Georgia, where Trump refuses to accept defeat, goes to the polls in vital Senate runoffs on Tuesday. Stacey Abrams, a former gubernatorial candidate there, told ABC’s This Week: “It’s always dangerous to undermine the integrity of elections without evidence.”

The Democrat lost her 2018 race to Brian Kemp, a Republican who ran his own election as secretary of state. Abrams refused to concede. Asked about Republican claims Trump’s objection is no different, she said: “Well, it’s not simply different circumstances. It’s apples and bowling balls.

“I pointed out that there were a series of actions taken that impeded the ability of voters to cast their ballots. And in almost every one of those circumstances the courts agreed, as did the state legislature.”

By contrast, she said, “President Trump has lost every single one of his challenges in the state of Georgia and he has no evidence.”

The Washington Post reported that it had obtained a tape of an “extraordinary hour-long call” on Saturday, in which Trump pressed Georgia secretary of state Brad Raffensperger to overturn Biden’s victory.

“The people of Georgia are angry, the people in the country are angry,” Trump said. “And there’s nothing wrong with saying, you know, um, that you’ve recalculated.”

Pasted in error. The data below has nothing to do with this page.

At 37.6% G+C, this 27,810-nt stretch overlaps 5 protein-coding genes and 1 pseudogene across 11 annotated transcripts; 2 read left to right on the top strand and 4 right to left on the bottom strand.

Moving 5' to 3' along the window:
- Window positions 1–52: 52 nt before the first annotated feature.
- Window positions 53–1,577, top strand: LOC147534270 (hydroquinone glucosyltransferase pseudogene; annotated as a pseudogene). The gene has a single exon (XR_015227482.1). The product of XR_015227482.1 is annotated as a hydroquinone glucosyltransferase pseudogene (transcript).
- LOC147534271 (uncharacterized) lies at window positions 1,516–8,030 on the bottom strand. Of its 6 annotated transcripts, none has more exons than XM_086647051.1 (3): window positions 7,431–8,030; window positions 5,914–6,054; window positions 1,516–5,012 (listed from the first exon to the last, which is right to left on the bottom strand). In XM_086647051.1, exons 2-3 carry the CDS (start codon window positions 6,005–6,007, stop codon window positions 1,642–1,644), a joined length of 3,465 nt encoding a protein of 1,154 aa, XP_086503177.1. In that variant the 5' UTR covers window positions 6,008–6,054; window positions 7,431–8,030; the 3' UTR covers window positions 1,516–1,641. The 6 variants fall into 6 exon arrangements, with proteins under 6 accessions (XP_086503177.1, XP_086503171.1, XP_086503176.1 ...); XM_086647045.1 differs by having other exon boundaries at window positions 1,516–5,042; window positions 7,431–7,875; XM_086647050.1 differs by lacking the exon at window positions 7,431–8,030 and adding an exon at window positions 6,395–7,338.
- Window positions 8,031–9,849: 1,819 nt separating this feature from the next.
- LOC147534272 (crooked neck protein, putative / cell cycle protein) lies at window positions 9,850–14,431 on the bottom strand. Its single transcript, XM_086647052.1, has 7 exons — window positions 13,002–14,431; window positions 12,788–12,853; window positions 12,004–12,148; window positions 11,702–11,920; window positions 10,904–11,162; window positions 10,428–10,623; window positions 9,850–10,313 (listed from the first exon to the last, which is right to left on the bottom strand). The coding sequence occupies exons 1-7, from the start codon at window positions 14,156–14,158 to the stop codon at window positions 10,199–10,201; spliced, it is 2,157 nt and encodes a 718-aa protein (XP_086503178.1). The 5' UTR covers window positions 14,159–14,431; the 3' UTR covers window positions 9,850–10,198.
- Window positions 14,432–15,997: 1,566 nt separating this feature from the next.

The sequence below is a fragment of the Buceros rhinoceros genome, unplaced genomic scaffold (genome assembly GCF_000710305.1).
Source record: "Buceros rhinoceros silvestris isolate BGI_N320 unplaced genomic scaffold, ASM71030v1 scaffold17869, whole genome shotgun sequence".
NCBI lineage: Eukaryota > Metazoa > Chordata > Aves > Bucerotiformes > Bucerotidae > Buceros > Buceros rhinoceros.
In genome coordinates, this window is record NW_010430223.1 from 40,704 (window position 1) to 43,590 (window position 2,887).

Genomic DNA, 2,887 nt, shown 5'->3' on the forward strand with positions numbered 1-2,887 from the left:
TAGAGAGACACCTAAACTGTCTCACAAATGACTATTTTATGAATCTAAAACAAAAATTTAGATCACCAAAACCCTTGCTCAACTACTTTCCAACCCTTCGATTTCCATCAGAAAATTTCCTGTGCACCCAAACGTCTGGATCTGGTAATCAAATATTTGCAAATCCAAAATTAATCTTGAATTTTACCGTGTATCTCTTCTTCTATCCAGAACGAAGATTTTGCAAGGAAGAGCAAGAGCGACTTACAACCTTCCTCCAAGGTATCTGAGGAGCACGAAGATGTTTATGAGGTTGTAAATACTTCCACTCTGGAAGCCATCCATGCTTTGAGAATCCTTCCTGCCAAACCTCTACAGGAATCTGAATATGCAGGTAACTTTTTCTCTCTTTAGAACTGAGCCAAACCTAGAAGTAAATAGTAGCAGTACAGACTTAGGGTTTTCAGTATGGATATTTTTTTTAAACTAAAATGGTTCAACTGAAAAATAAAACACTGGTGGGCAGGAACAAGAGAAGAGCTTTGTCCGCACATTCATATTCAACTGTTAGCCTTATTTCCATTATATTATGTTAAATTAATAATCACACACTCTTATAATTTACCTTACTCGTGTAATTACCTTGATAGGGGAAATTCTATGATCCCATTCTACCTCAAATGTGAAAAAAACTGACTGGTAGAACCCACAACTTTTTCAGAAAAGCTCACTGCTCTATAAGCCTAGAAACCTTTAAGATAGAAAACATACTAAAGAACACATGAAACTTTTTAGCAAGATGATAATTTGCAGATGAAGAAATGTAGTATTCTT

Raffensperger said: “Well, Mr President, the challenge that you have is, the data you have is wrong.”

Trump said: “So look. All I want to do is this. I just want to find 11,780 votes, which is one more than we have. Because we won the state.”

Trump acknowledged the call, tweeting that Raffensperger “was unwilling, or unable, to answer questions such as the ‘ballots under table’ scam, ballot destruction, out of state ‘voters’, dead voters, and more. He has no clue!”

Last week, Ben Sasse of Nebraska issued a stinging rebuke of Hawley, saying: “Adults don’t point a loaded gun at the heart of legitimate self-government.”

“We have a deep cancer in American politics,” Sasse added. “Both Republicans and Democrats are growing more distrustful of the basic processes and procedures.”

Donald Trump embraces Wisconsin senator Ron Johnson at a rally in January last year.
Donald Trump embraces Wisconsin senator Ron Johnson at a rally in January last year. Photograph: Tannen Maury/EPA

The senators who followed Hawley made the same point, pointing to polling. On Sunday, Johnson said they were acting “to protect” democracy.

Such arguments are in bad faith – blame for public distrust weighs heaviest by far on the White House and its allies. To Johnson’s insistence that “tens of millions” believe the election was “stolen”, NBC Meet the Press host Chuck Todd suggested he “look in the mirror” if he wanted to work out why.

Todd then cut Johnson short, saying: “You don’t get to make these allegations that haven’t been proven true.”

On CNN, Tapper played remarks by Hawley from January, during Trump’s impeachment.

“The consequences to the republic of overturning an election because you don’t like the result,” Hawley said, “and because you believe that that election was somehow corrupted, when in fact, the evidence shows that it was not … that’s an interesting approach. I think it’s crazy, frankly.”


Martin Pengelly in New York

The GuardianTramp